Discover Science Weekend kickoff event
Thursday, November 12, 7-10pm at the Seattle Aquarium
$19 for one admission to Lightning Talks with one drink included ($30 value)
Join us for an exciting opportunity to learn about marine science research from local scientists during Lightning Talks, part of our larger Discover Science Weekend. Scientists will give five-minute glimpses into topics such as Mishka, the Seattle Aquarium’s asthmatic sea otter, and orca poop—while inspiring guests to take an active role in marine conservation. Desserts will be served; no-host bar. Admission to the Seattle Aquarium and one drink are included.
Share your thoughts with us on Facebook and Twitter during Lightning Talks by using #Sci5.
Lightning Talks speakers and topics:
What is this "blob" of unusually warm water lurking off the coast of the Pacific Northwest? Where did it come from and how is it affecting the ecosystems of the Washington coast and Puget Sound?
Are we ready for The Big One...and what might follow? A large earthquake along the Cascadia fault would likely trigger a wave similar to the Japanese tsunami of 2011. What would that mean for Western Washington?
The lush slopes and sparkling waters of Puget Sound have long drawn people to Seattle, but at what price? Can this hub for technology and innovation meet the growth-induced challenges of changing temperature and chemistry to live in harmony with the ecosystem that inspired it?
Could rafts of native, naturally occurring seaweeds absorb enough carbon to lessen the effects of ocean acidification? A project from a team led by the Puget Sound Restoration Fund won the Paul G. Allen Family Foundation Ocean Challenge to find out.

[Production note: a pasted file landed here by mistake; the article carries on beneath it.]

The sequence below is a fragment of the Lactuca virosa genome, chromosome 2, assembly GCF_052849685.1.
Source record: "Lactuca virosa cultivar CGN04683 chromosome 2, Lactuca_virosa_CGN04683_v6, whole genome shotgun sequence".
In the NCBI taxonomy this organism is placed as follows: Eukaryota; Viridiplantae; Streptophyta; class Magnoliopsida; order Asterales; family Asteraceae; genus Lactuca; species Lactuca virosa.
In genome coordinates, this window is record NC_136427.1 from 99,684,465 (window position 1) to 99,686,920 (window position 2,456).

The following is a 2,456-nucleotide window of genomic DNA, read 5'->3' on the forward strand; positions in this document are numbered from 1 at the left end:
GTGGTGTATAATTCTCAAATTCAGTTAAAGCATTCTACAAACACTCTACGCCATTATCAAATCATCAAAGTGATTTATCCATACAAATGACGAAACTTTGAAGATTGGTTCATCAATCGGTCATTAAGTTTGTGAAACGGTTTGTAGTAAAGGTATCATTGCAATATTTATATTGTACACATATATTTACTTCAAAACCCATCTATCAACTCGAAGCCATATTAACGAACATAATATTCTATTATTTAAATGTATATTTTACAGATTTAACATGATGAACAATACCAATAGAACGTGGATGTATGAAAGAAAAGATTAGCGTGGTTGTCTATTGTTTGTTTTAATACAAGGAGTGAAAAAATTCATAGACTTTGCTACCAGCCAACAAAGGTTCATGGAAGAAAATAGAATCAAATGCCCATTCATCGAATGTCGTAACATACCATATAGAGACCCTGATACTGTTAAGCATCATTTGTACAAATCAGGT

The new Center for Creative Conservation will be a catalyst for amplifying conservation efforts at regional, national and global scales on topics related to nature and public health, large landscapes, ecosystem services and education.
The Olympic mudminnow is found in a handful of Washington watersheds...and nowhere else on Earth. Why haven’t you heard more about this air-slurping, wigwagging, icon of the Pacific Northwest? You’re about to.
The Seattle Aquarium is unraveling the secret of seal spit. By analyzing harbor seal saliva, Aquarium scientists can better understand hormonal trends and make smart decisions about our animals’ reproductive health.
Southern resident killer whales are endangered. How do we ensure they have the food they need to survive? The mysteries of their dietary preferences lie in what they leave behind.
In the last century and a half, the marine environment has become a very noisy place. For sound-sensitive animals like whales and dolphins, how does this cacophony affect their bodies and behaviors? What is our responsibility for the altered soundscapes we’ve created and their impact on the animals with which we share the Sound?
When a young sea otter is diagnosed with asthma after a reaction to wildfire smoke, we start to see how environmental health affects the entire ecosystem. Learn more about what this case study can teach us about One Health.